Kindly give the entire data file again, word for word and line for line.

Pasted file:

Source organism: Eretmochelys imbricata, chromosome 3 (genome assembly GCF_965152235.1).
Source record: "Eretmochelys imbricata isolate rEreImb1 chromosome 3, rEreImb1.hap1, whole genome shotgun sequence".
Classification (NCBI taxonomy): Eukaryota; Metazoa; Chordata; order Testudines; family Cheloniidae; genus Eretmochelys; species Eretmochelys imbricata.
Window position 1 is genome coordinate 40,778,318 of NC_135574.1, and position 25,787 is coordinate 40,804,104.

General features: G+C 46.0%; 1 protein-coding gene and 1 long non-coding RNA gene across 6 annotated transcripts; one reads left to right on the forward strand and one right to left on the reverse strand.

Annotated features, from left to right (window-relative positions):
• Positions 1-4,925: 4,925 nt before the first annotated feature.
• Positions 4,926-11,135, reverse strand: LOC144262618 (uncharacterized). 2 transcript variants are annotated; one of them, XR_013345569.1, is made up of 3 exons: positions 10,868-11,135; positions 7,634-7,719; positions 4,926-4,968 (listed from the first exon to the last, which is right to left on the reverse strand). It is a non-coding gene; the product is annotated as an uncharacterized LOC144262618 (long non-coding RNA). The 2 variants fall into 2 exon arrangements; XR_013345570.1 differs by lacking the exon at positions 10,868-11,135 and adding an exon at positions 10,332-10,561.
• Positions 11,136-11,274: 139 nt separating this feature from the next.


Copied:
Source organism: Eretmochelys imbricata, chromosome 3 (genome assembly GCF_965152235.1).
Source record: "Eretmochelys imbricata isolate rEreImb1 chromosome 3, rEreImb1.hap1, whole genome shotgun sequence".
Classification (NCBI taxonomy): Eukaryota; Metazoa; Chordata; order Testudines; family Cheloniidae; genus Eretmochelys; species Eretmochelys imbricata.
Window position 1 is genome coordinate 40,778,318 of NC_135574.1, and position 25,787 is coordinate 40,804,104.

General features: G+C 46.0%; 1 protein-coding gene and 1 long non-coding RNA gene across 6 annotated transcripts; one reads left to right on the forward strand and one right to left on the reverse strand.

Annotated features, from left to right (window-relative positions):
• Positions 1-4,925: 4,925 nt before the first annotated feature.
• Positions 4,926-11,135, reverse strand: LOC144262618 (uncharacterized). 2 transcript variants are annotated; one of them, XR_013345569.1, is made up of 3 exons: positions 10,868-11,135; positions 7,634-7,719; positions 4,926-4,968 (listed from the first exon to the last, which is right to left on the reverse strand). It is a non-coding gene; the product is annotated as an uncharacterized LOC144262618 (long non-coding RNA). The 2 variants fall into 2 exon arrangements; XR_013345570.1 differs by lacking the exon at positions 10,868-11,135 and adding an exon at positions 10,332-10,561.
• Positions 11,136-11,274: 139 nt separating this feature from the next.